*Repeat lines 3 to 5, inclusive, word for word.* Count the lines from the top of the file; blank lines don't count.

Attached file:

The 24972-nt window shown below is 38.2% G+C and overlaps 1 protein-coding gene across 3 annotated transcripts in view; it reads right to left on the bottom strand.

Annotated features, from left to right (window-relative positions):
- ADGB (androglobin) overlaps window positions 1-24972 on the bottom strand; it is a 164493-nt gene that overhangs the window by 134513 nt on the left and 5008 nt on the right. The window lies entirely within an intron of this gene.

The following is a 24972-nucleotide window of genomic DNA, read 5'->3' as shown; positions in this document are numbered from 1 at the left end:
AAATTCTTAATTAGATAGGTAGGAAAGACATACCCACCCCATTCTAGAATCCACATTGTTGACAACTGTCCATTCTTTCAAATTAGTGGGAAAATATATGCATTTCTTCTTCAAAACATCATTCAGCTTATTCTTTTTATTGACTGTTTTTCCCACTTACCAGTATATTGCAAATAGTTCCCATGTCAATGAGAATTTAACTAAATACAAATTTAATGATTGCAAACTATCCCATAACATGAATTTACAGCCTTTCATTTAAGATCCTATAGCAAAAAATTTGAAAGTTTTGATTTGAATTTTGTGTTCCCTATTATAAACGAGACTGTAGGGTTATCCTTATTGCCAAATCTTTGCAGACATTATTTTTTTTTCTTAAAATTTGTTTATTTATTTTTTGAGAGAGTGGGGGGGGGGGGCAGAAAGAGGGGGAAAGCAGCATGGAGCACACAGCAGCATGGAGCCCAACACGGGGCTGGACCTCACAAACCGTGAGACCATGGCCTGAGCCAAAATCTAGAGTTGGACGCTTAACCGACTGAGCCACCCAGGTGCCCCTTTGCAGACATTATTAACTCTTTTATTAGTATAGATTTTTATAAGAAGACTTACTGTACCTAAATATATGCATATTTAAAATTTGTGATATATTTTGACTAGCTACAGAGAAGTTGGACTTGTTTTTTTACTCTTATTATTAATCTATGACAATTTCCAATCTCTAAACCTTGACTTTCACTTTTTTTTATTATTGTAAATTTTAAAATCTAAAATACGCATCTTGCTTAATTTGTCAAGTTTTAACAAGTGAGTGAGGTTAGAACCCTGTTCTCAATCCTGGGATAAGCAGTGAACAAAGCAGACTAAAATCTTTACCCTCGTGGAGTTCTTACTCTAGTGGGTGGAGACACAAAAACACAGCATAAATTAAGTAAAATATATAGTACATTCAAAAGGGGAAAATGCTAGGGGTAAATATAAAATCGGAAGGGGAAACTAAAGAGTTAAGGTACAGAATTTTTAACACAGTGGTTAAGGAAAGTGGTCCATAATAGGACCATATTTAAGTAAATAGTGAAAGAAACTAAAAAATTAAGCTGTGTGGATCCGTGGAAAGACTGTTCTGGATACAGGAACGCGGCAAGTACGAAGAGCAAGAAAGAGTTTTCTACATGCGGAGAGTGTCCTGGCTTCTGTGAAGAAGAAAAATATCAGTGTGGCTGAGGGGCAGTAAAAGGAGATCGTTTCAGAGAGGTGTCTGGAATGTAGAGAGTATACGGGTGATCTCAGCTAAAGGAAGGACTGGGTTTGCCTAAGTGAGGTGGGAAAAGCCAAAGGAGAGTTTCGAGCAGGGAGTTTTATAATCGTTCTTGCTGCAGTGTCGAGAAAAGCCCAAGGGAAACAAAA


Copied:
- ADGB (androglobin) overlaps window positions 1-24972 on the bottom strand; it is a 164493-nt gene that overhangs the window by 134513 nt on the left and 5008 nt on the right. The window lies entirely within an intron of this gene.

The following is a 24972-nucleotide window of genomic DNA, read 5'->3' as shown; positions in this document are numbered from 1 at the left end:
AAATTCTTAATTAGATAGGTAGGAAAGACATACCCACCCCATTCTAGAATCCACATTGTTGACAACTGTCCATTCTTTCAAATTAGTGGGAAAATATATGCATTTCTTCTTCAAAACATCATTCAGCTTATTCTTTTTATTGACTGTTTTTCCCACTTACCAGTATATTGCAAATAGTTCCCATGTCAATGAGAATTTAACTAAATACAAATTTAATGATTGCAAACTATCCCATAACATGAATTTACAGCCTTTCATTTAAGATCCTATAGCAAAAAATTTGAAAGTTTTGATTTGAATTTTGTGTTCCCTATTATAAACGAGACTGTAGGGTTATCCTTATTGCCAAATCTTTGCAGACATTATTTTTTTTTCTTAAAATTTGTTTATTTATTTTTTGAGAGAGTGGGGGGGGGGGGCAGAAAGAGGGGGAAAGCAGCATGGAGCACACAGCAGCATGGAGCCCAACACGGGGCTGGACCTCACAAACCGTGAGACCATGGCCTGAGCCAAAATCTAGAGTTGGACGCTTAACCGACTGAGCCACCCAGGTGCCCCTTTGCAGACATTATTAACTCTTTTATTAGTATAGATTTTTATAAGAAGACTTACTGTACCTAAATATATGCATATTTAAAATTTGTGATATATTTTGACTAGCTACAGAGAAGTTGGACTTGTTTTTTTACTCTTATTATTAATCTATGACAATTTCCAATCTCTAAACCTTGACTTTCACTTTTTTTTATTATTGTAAATTTTAAAATCTAAAATACGCATCTTGCTTAATTTGTCAAGTTTTAACAAGTGAGTGAGGTTAGAACCCTGTTCTCAATCCTGGGATAAGCAGTGAACAAAGCAGACTAAAATCTTTACCCTCGTGGAGTTCTTACTCTAGTGGGTGGAGACACAAAAACACAGCATAAATTAAGTAAAATATATAGTACATTCAAAAGGGGAAAATGCTAGGGGTAAATATAAAATCGGAAGGGGAAACTAAAGAGTTAAGGTACAGAATTTTTAACACAGTGGTTAAGGAAAGTGGTCCATAATAGGACCATATTTAAGTAAATAGTGAAAGAAACTAAAAAATTAAGCTGTGTGGATCCGTGGAAAGACTGTTCTGGATACAGGAACGCGGCAAGTACGAAGAGCAAGAAAGAGTTTTCTACATGCGGAGAGTGTCCTGGCTTCTGTGAAGAAGAAAAATATCAGTGTGGCTGAGGGGCAGTAAAAGGAGATCGTTTCAGAGAGGTGTCTGGAATGTAGAGAGTATACGGGTGATCTCAGCTAAAGGAAGGACTGGGTTTGCCTAAGTGAGGTGGGAAAAGCCAAAGGAGAGTTTCGAGCAGGGAGTTTTATAATCGTTCTTGCTGCAGTGTCGAGAAAAGCCCAAGGGAAACAAAA